So, golfers should think twice before using any type of equipment in an unusual manner; it is probably not permitted by the Rules unless it meets the above exceptions.

Good golfing,

The above content is strictly copyright to Barry Rhodes © 2012 and may not be copied without permission.

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Friday, 4 May 2012

Amended Decision on Improving Line of Play

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With so much discussion centered on the change to the Definition of ‘Addressing the Ball’ and its effect on Rule 13-2b, a significant clarification to the Rules of Golf has received less attention than I think it deserves. It concerns a less rigid interpretation of the word ‘improve’ with regard to Rule 13-2, Improving Lie, Area of Intended Stance or Swing, or Line of Play.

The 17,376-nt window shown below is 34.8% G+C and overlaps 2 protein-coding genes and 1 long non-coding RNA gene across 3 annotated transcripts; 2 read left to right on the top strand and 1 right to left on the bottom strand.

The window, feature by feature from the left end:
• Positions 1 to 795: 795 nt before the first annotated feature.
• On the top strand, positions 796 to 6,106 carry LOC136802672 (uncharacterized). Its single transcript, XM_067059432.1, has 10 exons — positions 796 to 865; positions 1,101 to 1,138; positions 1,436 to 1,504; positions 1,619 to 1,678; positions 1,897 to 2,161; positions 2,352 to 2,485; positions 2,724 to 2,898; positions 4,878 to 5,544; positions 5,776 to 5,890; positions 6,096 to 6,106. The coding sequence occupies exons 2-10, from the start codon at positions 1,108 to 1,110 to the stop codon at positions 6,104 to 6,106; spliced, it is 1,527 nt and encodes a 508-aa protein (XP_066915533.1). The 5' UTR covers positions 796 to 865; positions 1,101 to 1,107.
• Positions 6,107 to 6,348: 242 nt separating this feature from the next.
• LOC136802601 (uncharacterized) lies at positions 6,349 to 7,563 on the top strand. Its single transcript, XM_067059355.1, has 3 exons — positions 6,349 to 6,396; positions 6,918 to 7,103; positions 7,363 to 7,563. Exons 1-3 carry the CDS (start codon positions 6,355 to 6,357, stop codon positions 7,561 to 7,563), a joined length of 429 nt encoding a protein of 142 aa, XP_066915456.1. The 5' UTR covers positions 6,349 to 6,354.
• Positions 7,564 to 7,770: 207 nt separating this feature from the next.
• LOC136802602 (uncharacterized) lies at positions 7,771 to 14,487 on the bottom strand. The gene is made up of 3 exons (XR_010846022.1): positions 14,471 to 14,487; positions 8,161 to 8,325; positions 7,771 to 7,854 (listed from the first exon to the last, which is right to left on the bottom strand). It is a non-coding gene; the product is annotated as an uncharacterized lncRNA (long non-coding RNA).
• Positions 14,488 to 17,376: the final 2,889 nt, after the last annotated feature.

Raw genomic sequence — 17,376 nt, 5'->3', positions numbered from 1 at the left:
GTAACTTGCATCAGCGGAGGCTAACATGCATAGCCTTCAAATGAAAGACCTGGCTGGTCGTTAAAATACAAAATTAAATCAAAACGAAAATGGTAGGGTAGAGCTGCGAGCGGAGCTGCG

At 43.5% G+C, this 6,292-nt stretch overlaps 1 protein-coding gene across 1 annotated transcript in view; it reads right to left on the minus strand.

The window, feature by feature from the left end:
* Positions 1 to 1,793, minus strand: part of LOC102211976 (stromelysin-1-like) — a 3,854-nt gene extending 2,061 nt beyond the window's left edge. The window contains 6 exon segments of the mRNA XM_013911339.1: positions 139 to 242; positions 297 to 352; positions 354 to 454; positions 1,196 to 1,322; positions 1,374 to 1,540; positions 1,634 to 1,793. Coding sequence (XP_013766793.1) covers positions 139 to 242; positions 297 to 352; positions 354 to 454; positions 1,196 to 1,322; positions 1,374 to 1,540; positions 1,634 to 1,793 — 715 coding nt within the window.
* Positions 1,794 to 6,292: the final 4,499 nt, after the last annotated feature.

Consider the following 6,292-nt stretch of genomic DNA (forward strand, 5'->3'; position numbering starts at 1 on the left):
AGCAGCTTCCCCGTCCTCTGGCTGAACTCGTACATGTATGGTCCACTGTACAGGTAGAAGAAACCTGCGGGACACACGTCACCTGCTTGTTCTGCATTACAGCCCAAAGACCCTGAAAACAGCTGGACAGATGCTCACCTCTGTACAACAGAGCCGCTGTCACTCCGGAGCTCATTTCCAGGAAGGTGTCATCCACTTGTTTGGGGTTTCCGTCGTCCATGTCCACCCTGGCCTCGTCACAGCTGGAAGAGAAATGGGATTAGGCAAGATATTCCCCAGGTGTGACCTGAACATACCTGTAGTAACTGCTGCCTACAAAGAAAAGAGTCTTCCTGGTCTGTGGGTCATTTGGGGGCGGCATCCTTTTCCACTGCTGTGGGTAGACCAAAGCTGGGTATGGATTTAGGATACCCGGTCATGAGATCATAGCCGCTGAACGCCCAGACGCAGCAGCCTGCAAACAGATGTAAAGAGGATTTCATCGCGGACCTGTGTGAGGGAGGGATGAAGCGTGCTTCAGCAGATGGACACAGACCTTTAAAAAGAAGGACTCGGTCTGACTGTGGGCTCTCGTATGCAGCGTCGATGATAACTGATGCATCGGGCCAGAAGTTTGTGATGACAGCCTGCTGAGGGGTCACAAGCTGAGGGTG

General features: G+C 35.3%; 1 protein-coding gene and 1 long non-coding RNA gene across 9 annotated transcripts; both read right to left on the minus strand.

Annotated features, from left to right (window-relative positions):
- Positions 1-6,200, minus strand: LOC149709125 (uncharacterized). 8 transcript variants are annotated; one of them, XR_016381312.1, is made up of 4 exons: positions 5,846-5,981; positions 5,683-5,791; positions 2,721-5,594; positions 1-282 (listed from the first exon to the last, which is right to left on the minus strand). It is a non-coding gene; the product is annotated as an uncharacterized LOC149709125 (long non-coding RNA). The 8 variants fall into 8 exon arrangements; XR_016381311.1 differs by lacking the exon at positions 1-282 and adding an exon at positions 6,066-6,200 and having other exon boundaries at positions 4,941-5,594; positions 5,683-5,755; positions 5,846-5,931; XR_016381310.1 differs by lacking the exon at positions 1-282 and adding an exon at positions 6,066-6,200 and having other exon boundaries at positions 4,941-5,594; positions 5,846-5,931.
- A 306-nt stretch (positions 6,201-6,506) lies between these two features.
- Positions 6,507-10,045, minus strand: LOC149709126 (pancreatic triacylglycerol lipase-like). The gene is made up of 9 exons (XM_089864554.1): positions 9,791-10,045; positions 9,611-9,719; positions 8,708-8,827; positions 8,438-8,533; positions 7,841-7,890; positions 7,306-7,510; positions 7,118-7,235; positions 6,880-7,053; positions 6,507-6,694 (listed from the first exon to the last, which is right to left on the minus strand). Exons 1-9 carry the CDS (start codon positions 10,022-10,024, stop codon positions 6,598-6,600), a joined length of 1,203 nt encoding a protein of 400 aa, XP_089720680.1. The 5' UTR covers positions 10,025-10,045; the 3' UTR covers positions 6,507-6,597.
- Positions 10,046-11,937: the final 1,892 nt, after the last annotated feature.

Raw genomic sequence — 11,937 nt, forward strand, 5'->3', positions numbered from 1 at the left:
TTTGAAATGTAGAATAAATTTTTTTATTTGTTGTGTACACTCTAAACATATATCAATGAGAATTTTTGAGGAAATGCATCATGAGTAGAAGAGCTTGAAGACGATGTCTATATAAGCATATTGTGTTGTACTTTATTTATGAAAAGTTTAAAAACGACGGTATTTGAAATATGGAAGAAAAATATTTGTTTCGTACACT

I have provided an illustration of this in the photo above. Prior to 1st January this year a player would have incurred a penalty if they replaced the partly attached divot on their line of play to the hole, even though they intended their next stroke to be a full 9-iron to the putting green. Decision 13-2/0.5 confirms that there is no breach of the Rules unless the player intends to putt across the repaired area, which is obviously highly unlikely in this scenario.

In explaining this change I am going to quote freely from the new Decision 13-2/0.5, which clarifies that, in the context of Rule 13-2,